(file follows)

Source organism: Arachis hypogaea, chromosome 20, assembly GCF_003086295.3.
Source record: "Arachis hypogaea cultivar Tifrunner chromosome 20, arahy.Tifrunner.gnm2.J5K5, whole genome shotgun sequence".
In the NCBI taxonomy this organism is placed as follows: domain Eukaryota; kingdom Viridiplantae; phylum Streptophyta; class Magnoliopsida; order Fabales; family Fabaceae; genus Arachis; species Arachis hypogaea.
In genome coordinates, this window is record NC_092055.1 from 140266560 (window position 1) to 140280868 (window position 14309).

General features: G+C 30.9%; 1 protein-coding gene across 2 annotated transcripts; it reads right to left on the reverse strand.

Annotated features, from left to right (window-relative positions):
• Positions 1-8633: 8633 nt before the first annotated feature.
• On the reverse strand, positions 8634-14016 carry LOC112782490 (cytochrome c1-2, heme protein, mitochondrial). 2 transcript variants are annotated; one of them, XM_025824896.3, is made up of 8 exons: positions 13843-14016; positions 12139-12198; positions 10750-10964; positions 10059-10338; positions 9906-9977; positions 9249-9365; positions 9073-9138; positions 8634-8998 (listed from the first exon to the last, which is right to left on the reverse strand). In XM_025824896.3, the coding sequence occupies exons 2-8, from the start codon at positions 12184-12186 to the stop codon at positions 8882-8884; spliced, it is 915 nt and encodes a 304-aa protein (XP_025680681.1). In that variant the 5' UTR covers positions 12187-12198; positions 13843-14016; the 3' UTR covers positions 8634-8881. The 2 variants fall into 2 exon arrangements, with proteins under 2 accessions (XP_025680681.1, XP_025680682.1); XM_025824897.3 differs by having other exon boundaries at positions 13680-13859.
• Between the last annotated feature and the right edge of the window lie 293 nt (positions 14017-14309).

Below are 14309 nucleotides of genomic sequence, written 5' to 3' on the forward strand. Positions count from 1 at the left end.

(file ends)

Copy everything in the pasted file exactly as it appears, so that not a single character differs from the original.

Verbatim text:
Source organism: Arachis hypogaea, chromosome 20, assembly GCF_003086295.3.
Source record: "Arachis hypogaea cultivar Tifrunner chromosome 20, arahy.Tifrunner.gnm2.J5K5, whole genome shotgun sequence".
In the NCBI taxonomy this organism is placed as follows: domain Eukaryota; kingdom Viridiplantae; phylum Streptophyta; class Magnoliopsida; order Fabales; family Fabaceae; genus Arachis; species Arachis hypogaea.
In genome coordinates, this window is record NC_092055.1 from 140266560 (window position 1) to 140280868 (window position 14309).

General features: G+C 30.9%; 1 protein-coding gene across 2 annotated transcripts; it reads right to left on the reverse strand.

Annotated features, from left to right (window-relative positions):
• Positions 1-8633: 8633 nt before the first annotated feature.
• On the reverse strand, positions 8634-14016 carry LOC112782490 (cytochrome c1-2, heme protein, mitochondrial). 2 transcript variants are annotated; one of them, XM_025824896.3, is made up of 8 exons: positions 13843-14016; positions 12139-12198; positions 10750-10964; positions 10059-10338; positions 9906-9977; positions 9249-9365; positions 9073-9138; positions 8634-8998 (listed from the first exon to the last, which is right to left on the reverse strand). In XM_025824896.3, the coding sequence occupies exons 2-8, from the start codon at positions 12184-12186 to the stop codon at positions 8882-8884; spliced, it is 915 nt and encodes a 304-aa protein (XP_025680681.1). In that variant the 5' UTR covers positions 12187-12198; positions 13843-14016; the 3' UTR covers positions 8634-8881. The 2 variants fall into 2 exon arrangements, with proteins under 2 accessions (XP_025680681.1, XP_025680682.1); XM_025824897.3 differs by having other exon boundaries at positions 13680-13859.
• Between the last annotated feature and the right edge of the window lie 293 nt (positions 14017-14309).

Below are 14309 nucleotides of genomic sequence, written 5' to 3' on the forward strand. Positions count from 1 at the left end.